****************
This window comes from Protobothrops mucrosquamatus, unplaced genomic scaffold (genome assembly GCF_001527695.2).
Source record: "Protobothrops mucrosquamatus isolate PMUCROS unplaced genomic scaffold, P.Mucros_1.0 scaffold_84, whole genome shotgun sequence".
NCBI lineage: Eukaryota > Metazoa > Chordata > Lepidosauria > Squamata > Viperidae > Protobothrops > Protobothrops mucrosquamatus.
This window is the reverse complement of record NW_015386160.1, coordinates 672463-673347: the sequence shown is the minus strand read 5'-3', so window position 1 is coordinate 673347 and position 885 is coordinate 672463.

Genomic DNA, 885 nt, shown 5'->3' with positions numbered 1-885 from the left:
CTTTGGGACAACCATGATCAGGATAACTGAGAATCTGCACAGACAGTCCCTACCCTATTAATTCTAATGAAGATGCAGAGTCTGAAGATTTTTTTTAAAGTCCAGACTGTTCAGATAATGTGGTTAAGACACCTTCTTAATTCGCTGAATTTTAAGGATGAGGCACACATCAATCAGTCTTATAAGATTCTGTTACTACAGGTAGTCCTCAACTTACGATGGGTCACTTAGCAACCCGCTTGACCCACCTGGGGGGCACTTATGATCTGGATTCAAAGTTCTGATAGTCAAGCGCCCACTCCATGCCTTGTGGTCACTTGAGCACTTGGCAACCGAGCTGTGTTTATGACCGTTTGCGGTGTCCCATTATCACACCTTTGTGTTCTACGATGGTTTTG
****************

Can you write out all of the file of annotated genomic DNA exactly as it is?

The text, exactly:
This window comes from Protobothrops mucrosquamatus, unplaced genomic scaffold (genome assembly GCF_001527695.2).
Source record: "Protobothrops mucrosquamatus isolate PMUCROS unplaced genomic scaffold, P.Mucros_1.0 scaffold_84, whole genome shotgun sequence".
NCBI lineage: Eukaryota > Metazoa > Chordata > Lepidosauria > Squamata > Viperidae > Protobothrops > Protobothrops mucrosquamatus.
This window is the reverse complement of record NW_015386160.1, coordinates 672463-673347: the sequence shown is the minus strand read 5'-3', so window position 1 is coordinate 673347 and position 885 is coordinate 672463.

Genomic DNA, 885 nt, shown 5'->3' with positions numbered 1-885 from the left:
CTTTGGGACAACCATGATCAGGATAACTGAGAATCTGCACAGACAGTCCCTACCCTATTAATTCTAATGAAGATGCAGAGTCTGAAGATTTTTTTTAAAGTCCAGACTGTTCAGATAATGTGGTTAAGACACCTTCTTAATTCGCTGAATTTTAAGGATGAGGCACACATCAATCAGTCTTATAAGATTCTGTTACTACAGGTAGTCCTCAACTTACGATGGGTCACTTAGCAACCCGCTTGACCCACCTGGGGGGCACTTATGATCTGGATTCAAAGTTCTGATAGTCAAGCGCCCACTCCATGCCTTGTGGTCACTTGAGCACTTGGCAACCGAGCTGTGTTTATGACCGTTTGCGGTGTCCCATTATCACACCTTTGTGTTCTACGATGGTTTTG